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Budget 2020: Winston Peters rejects 'helicopter' cash payouts to all Kiwis to help stimulate economy

Helicopter payments won't be used by the Government as a means to help stimulate the economy after Covid-19, according to Deputy Prime Minister Winston Peters.

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The Deputy Prime Minister and New Zealand First say the idea won’t stimulate the economy. Source: 1 NEWS

At the end of last month, Finance Minister Grant Robertson hinted at the possibility of a "helicopter payment" for all Kiwis - a lump sum payment for each citizen intended to encourage spending and boost the local economy. The tactic was recently employed by the US government. 

Included in the Budget today is a $50 billion Covid-19 response and recovery fund, consisting of a $4 billion business support package that includes a targeted $3.2 billion to extend the wage subsidy scheme.

However, $20.2 billion has also been put aside by the Government for future use.

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Speaking to media today, the Deputy Prime Minister was questioned about that $20.2 billion potentially going directly into the pockets of Kiwis through a universal cash handout.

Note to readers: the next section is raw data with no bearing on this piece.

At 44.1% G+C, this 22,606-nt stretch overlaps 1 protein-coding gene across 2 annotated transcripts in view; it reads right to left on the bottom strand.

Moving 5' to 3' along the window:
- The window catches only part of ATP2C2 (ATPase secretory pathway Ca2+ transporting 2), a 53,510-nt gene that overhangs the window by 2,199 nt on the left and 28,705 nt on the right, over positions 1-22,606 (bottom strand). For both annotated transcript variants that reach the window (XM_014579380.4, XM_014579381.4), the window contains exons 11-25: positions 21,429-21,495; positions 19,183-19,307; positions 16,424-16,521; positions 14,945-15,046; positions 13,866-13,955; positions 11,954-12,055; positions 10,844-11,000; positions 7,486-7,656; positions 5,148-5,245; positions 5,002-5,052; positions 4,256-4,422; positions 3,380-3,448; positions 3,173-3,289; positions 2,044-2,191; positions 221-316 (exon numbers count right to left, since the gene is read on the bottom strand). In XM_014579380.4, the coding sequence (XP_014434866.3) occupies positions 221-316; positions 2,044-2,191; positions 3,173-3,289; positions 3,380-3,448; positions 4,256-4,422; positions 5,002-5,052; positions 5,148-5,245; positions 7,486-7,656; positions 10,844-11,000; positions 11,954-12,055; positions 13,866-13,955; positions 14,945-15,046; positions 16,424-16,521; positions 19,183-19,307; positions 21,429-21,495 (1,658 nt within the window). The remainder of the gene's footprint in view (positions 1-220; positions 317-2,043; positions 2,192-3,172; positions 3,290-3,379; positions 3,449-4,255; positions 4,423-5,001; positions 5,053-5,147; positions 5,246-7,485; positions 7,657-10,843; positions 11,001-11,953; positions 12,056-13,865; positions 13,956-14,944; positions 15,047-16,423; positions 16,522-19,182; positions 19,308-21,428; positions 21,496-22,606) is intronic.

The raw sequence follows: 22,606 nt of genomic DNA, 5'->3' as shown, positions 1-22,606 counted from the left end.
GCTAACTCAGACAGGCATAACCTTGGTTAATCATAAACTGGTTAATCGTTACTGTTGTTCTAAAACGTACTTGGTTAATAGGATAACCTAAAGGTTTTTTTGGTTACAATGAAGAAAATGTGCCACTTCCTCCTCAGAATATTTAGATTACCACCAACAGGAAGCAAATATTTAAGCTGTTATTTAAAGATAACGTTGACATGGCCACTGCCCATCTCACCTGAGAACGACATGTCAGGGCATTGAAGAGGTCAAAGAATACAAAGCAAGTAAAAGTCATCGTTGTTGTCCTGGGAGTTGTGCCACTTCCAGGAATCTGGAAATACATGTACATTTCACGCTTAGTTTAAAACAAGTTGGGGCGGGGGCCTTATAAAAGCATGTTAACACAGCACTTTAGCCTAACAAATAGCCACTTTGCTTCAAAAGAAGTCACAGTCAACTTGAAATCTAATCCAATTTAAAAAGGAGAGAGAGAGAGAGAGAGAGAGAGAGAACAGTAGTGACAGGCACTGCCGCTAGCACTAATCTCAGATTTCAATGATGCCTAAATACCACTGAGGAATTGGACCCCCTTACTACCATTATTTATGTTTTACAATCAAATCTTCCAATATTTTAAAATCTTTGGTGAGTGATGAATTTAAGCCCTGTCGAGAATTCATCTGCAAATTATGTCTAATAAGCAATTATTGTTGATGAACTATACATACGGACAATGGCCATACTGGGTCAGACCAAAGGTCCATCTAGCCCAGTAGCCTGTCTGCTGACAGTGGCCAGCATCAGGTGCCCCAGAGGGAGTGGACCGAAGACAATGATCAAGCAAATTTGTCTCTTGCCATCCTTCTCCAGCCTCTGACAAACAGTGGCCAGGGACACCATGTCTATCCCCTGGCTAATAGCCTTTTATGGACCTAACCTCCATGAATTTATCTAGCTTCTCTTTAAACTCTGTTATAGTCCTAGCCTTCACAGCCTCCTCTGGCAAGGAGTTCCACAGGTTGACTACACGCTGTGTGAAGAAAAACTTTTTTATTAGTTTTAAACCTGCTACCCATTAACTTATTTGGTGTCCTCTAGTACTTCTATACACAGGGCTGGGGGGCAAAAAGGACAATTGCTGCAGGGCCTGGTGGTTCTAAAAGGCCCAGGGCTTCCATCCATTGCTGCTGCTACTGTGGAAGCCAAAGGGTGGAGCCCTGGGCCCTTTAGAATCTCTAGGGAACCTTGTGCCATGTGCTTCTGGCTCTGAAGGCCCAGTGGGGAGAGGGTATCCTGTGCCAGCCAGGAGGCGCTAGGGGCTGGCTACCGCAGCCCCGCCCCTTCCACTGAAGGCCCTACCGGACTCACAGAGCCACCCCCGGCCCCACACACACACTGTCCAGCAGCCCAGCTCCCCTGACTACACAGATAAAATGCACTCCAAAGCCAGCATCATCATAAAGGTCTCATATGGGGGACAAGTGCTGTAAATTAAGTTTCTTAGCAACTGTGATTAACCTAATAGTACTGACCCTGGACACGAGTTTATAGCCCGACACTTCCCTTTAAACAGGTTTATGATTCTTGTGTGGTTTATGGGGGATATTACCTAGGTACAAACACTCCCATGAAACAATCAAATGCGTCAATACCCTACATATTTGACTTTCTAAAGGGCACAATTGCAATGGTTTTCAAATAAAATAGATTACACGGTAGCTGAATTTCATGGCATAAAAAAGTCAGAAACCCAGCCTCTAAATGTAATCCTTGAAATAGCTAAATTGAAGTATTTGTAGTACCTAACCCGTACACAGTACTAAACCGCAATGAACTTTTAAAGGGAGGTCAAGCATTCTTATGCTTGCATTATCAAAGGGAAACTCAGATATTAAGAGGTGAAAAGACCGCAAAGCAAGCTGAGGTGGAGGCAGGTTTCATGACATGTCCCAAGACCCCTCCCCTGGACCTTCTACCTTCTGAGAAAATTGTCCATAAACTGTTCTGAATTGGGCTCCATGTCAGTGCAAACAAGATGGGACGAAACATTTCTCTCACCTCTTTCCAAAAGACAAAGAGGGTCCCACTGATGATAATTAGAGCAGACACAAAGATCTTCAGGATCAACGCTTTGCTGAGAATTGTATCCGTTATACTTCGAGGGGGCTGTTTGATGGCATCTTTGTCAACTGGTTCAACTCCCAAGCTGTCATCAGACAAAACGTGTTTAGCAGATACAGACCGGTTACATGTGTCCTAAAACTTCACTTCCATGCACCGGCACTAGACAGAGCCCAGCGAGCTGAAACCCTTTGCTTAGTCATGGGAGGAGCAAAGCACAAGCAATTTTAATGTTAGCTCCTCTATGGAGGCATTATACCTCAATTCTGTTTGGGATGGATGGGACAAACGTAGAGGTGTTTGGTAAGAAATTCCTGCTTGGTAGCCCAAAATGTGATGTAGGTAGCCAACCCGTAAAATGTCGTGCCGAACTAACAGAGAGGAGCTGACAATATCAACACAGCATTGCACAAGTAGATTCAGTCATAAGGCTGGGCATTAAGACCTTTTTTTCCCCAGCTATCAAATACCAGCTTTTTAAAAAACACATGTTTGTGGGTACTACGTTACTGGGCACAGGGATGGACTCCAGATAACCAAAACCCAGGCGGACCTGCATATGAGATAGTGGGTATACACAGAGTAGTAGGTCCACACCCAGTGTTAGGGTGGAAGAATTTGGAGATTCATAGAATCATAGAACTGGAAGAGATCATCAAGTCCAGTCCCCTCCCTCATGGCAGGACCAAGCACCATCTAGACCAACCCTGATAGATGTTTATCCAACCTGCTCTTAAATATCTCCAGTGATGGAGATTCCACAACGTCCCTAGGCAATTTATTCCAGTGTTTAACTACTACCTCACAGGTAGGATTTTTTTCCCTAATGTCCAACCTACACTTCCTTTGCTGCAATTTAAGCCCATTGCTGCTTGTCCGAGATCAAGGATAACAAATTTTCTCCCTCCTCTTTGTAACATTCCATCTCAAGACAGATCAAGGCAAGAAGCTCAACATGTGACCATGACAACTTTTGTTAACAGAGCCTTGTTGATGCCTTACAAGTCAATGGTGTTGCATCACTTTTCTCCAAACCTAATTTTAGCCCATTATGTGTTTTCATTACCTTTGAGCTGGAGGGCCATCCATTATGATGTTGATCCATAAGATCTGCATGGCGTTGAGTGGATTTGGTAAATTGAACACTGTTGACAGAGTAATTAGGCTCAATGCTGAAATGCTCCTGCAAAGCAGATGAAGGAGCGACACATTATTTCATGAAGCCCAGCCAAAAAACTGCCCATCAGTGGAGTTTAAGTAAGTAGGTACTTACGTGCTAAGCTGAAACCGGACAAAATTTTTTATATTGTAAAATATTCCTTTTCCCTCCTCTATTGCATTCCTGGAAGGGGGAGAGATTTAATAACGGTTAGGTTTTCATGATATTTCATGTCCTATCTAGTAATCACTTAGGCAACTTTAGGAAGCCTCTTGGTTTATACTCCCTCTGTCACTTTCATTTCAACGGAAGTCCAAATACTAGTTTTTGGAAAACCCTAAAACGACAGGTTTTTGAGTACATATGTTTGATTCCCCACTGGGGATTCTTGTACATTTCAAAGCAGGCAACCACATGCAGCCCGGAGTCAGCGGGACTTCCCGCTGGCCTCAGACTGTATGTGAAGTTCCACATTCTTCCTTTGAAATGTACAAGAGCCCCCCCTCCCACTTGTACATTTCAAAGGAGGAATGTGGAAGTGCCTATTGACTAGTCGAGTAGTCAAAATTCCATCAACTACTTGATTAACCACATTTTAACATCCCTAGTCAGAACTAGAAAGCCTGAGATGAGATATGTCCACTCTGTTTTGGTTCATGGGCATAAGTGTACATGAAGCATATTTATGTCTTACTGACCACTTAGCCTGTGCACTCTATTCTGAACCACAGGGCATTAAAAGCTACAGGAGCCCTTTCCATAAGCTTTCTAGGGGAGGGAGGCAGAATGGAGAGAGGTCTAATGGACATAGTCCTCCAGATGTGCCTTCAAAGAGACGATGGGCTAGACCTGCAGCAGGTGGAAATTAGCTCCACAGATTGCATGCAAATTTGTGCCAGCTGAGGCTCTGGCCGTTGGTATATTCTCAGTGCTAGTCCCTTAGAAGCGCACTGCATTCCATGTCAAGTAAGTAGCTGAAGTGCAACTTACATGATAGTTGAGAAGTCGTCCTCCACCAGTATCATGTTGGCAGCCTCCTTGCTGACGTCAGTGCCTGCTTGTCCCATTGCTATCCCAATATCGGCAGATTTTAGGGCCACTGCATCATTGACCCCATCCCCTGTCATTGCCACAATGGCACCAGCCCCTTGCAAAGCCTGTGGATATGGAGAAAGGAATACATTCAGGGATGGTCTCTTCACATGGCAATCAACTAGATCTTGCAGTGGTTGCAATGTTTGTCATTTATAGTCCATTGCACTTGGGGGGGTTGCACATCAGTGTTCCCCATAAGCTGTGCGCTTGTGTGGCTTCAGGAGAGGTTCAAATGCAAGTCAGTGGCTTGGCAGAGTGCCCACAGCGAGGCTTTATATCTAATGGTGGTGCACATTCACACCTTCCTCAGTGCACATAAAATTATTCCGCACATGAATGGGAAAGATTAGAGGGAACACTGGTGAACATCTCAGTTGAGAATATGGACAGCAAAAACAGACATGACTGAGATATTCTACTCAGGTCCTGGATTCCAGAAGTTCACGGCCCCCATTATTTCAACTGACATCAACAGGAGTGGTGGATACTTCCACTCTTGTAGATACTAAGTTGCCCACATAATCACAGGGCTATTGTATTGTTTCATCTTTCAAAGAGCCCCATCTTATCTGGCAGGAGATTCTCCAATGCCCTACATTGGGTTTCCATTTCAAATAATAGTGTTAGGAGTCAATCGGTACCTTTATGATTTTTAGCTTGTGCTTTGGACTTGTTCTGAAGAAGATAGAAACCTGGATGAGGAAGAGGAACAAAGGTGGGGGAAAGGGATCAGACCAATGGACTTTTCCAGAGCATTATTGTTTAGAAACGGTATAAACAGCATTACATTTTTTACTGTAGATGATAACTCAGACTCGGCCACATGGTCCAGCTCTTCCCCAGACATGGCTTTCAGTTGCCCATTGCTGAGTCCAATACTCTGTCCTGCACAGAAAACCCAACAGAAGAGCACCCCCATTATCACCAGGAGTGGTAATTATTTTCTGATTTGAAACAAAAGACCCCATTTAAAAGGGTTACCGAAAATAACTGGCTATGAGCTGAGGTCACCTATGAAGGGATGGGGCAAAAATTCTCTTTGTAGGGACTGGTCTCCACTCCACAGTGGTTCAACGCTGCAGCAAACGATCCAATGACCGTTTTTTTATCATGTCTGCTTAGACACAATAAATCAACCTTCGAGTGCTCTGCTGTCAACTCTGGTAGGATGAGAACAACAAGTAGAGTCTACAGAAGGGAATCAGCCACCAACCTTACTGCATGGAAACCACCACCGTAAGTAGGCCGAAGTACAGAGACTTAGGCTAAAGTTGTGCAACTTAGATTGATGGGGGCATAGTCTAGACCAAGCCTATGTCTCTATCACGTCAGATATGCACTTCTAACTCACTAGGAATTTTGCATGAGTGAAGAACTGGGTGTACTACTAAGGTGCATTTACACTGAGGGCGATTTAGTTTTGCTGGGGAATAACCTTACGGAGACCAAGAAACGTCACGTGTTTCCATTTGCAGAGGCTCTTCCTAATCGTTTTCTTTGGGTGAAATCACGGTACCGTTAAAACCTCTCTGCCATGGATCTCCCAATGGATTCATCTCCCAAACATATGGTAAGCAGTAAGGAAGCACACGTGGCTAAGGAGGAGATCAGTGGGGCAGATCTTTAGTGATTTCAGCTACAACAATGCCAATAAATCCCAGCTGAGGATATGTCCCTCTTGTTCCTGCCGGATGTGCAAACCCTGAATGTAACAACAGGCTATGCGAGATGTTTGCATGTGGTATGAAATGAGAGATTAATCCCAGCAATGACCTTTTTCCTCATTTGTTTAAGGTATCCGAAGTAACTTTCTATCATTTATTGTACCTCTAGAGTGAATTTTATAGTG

"We don't believe in helicopter payments," said Mr Peters.

"We believe in investment strategies that take people on to a better life and provide them real hope."

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Government not ruling out possibility of ‘helicopter payments’ for those struggling during pandemic

Mr Peters, alongside New Zealand First Deputy Shane Jones, also outlined how he would prefer to see that $20 billion spent.

"We'd like to see it spent on smart, clever economic recovery strategies.

"We've got to learn something from this Covid-19.

"We've learnt, for example, the instability of the dependence on one market. We should have learnt that lesson when the UK left us and joined the EU in the early '70s - we didn't. We went straight back and did it again.

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"This time, we've got to diversify our markets, be smarter, add value here, have far greater wealth export strategies and make far more money per person, like the Nordic countries do, like Iceland does.

"It's not difficult to find models of that success. We need to have learned from them not to have some of these outdated political ideology approaches that have never worked anywhere in the world, anywhere in history."